Book Image

VMware Horizon Workspace Essentials

By : Joel Lindberg, Peter Bjork, Peter von Oven
Book Image

VMware Horizon Workspace Essentials

By: Joel Lindberg, Peter Bjork, Peter von Oven

Overview of this book

Table of Contents (16 chapters)
VMware Horizon Workspace Essentials
About the Authors
About the Reviewers

Horizon Workspace vApp

Horizon Workspace comes packaged as a vApp, which means that it's a number of preconfigured virtual machines in a single file with the extension OVA. (The OVA extension is a standard way of packaging a vApp).

There are many benefits with this type of deployment. The vApp is preinstalled with the operating system (Horizon Workspace is based on SUSE Enterprise Linux (SLES)) along with all the components that make up Horizon Workspace. The only thing you need to do is to configure the unique settings in your environment. There is no operating system to install and no installer to run.

Use a naming convention that makes sense to you and is consistent throughout your environment. For a test environment you can keep the default appliance names, but for production, it would make sense to name them, so that they are meaningful to your environment and also as one of the appliances will be the address that your users will use to connect.

Choose your hostnames and enter them into your DNS server along with the associated IP addresses. During the installation process, the appliances will perform a reverse lookup in DNS to determine (resolve) what their hostname is.

An overview of vApp

As we previously discussed, Horizon Workspace is comprised of five virtual appliances as shown in the following diagram:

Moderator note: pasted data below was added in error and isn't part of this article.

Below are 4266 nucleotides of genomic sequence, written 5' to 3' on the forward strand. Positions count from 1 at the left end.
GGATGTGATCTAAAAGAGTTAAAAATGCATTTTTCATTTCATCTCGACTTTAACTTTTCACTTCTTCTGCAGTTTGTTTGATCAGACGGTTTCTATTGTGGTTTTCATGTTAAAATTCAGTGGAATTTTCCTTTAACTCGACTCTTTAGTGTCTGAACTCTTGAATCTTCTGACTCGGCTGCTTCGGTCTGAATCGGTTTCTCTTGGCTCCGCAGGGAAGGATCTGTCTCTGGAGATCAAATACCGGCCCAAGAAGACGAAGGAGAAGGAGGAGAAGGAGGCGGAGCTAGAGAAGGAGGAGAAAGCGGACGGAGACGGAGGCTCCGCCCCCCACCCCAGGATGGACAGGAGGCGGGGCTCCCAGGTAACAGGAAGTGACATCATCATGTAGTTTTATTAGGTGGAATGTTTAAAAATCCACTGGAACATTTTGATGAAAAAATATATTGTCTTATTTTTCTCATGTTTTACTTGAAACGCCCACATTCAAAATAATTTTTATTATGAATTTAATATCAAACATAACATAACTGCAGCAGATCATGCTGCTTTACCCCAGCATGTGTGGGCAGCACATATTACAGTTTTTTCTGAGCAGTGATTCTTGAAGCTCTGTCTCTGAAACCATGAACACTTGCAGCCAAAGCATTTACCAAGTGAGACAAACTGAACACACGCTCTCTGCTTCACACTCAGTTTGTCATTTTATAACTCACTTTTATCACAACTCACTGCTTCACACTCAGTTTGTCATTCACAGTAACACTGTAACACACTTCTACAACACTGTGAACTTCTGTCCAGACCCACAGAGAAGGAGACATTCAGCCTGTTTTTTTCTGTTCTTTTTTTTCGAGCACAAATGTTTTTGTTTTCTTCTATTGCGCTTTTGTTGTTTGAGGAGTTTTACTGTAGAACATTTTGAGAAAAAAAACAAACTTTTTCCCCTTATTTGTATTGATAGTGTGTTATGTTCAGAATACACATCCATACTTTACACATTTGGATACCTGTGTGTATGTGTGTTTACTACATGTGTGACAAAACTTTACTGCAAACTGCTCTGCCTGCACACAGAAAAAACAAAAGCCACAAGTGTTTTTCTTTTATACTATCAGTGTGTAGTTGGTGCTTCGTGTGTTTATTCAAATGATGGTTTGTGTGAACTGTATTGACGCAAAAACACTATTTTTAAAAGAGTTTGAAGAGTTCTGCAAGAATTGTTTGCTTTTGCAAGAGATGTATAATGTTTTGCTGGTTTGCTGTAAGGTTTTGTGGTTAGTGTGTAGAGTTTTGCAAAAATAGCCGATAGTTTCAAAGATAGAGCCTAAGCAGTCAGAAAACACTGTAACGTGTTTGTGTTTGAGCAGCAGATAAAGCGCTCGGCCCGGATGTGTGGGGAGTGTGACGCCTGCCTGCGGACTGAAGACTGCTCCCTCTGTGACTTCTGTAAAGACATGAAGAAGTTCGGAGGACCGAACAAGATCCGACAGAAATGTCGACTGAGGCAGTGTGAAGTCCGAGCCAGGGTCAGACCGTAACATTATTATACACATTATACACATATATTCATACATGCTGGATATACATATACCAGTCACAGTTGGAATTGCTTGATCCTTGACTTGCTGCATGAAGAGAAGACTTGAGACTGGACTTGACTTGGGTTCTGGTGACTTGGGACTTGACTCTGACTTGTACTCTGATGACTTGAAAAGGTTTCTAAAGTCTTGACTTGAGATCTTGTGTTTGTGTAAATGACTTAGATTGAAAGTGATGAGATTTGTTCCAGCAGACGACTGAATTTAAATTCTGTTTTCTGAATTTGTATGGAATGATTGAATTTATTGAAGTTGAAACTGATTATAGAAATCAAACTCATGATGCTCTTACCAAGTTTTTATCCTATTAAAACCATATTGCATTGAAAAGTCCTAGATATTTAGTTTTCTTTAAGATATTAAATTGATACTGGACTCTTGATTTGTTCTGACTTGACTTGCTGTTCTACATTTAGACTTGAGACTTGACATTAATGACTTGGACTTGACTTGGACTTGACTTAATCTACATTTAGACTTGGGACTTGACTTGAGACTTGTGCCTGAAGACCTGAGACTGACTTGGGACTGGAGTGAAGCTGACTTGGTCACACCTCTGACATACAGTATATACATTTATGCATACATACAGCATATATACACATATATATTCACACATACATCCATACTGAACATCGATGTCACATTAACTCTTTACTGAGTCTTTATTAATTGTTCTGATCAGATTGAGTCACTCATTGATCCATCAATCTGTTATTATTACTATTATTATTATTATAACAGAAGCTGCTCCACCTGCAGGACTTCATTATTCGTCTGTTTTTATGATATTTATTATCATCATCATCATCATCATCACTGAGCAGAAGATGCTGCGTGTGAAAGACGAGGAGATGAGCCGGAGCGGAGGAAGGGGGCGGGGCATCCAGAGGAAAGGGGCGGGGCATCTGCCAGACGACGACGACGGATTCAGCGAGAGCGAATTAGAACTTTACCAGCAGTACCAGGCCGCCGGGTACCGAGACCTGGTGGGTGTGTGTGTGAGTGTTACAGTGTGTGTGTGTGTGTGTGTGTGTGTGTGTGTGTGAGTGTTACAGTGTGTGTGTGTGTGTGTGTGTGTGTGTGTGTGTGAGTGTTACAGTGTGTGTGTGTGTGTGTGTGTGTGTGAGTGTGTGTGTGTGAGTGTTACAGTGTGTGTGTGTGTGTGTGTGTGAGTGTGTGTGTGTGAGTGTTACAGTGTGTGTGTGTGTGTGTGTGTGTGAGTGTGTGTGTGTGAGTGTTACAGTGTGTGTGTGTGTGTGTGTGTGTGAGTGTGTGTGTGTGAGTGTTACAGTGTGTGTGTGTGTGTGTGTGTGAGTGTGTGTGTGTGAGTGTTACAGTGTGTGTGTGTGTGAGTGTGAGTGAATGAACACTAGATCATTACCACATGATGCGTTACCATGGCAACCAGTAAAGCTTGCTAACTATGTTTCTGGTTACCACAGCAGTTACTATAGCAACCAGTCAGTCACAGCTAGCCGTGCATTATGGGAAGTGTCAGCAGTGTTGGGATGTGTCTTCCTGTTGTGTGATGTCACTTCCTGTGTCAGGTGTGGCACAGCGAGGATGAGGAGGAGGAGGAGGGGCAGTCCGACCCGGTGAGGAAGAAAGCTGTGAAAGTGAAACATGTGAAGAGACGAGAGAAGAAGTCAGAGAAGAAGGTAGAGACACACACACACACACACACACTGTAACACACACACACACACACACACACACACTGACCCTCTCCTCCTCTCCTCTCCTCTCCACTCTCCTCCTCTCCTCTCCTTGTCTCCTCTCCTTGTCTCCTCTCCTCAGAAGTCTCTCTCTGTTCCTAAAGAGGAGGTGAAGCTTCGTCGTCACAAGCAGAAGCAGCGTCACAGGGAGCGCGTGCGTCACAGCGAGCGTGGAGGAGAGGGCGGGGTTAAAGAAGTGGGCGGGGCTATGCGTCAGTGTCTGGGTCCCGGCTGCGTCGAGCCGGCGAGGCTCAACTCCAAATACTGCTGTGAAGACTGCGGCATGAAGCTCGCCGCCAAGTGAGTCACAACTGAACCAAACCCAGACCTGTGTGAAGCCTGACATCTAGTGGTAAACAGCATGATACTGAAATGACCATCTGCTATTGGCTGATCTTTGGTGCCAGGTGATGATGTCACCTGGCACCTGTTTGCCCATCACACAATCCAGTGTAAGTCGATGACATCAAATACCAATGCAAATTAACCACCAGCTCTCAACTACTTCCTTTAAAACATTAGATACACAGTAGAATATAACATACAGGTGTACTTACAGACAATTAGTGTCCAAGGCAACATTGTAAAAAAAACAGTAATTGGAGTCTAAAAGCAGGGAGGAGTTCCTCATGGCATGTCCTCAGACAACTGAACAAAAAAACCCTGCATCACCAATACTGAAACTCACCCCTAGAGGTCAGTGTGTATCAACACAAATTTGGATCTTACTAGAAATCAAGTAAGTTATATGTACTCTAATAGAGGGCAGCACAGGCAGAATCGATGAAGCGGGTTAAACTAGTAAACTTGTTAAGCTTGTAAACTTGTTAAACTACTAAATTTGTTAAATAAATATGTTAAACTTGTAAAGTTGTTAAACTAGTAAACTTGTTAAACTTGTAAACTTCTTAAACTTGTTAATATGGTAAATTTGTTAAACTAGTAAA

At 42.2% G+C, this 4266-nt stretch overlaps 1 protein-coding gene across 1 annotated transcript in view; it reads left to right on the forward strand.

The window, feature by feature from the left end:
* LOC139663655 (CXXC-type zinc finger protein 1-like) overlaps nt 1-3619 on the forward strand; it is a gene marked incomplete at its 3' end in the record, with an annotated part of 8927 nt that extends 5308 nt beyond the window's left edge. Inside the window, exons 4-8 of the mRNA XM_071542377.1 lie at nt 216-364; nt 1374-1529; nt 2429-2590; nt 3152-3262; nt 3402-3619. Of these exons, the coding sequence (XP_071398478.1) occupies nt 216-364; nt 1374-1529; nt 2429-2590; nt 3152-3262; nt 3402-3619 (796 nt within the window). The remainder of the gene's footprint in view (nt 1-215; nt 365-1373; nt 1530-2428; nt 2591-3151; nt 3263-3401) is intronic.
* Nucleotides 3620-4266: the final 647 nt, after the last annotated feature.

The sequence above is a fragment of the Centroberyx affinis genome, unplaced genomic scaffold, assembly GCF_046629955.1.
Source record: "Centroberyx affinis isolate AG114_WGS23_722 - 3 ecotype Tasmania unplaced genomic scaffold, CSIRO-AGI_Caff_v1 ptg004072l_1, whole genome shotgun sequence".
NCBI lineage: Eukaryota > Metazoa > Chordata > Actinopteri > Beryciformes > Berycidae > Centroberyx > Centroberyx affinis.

The five virtual appliances (va) are described in the following list:

  • gateway-va

    The Horizon Workspace Gateway is the single entity for all end user communication. All user requests hit the gateway-va virtual machine, which then routes the request to the appropriate virtual appliance. The Gateway appliance offers a single namespace for accessing the Horizon Workspace implementation.

  • configurator-va

    Horizon Workspace is configured using this virtual appliance, so this appliance configures all the other appliances. It has both a console and a web interface. Any configuration changes you make with the configurator are then distributed to the other virtual appliances within the vApp automatically, for example, SSL-certificates and root passwords.

  • service-va

    Horizon Workspace uses a standard named SAML for authentication of users and to extend the identities, which is explained in more detail in Chapter 4, Integrating SaaS Applications. The service-va controls this function and also provides the frontend for the Administrator Web interface.

  • connector-va

    The Horizon Workspace Connector provides the following services: user authentication (identity provider), directory synchronization, ThinApp synchronization, and View pool synchronization.

  • data-va

    This virtual appliance controls file storage and sharing service, stores users' files and folders, and synchronizes them across multiple devices. The data-va also hosts the end user web portal. We will cover the functionality of this appliance in Chapter 3, Horizon Files.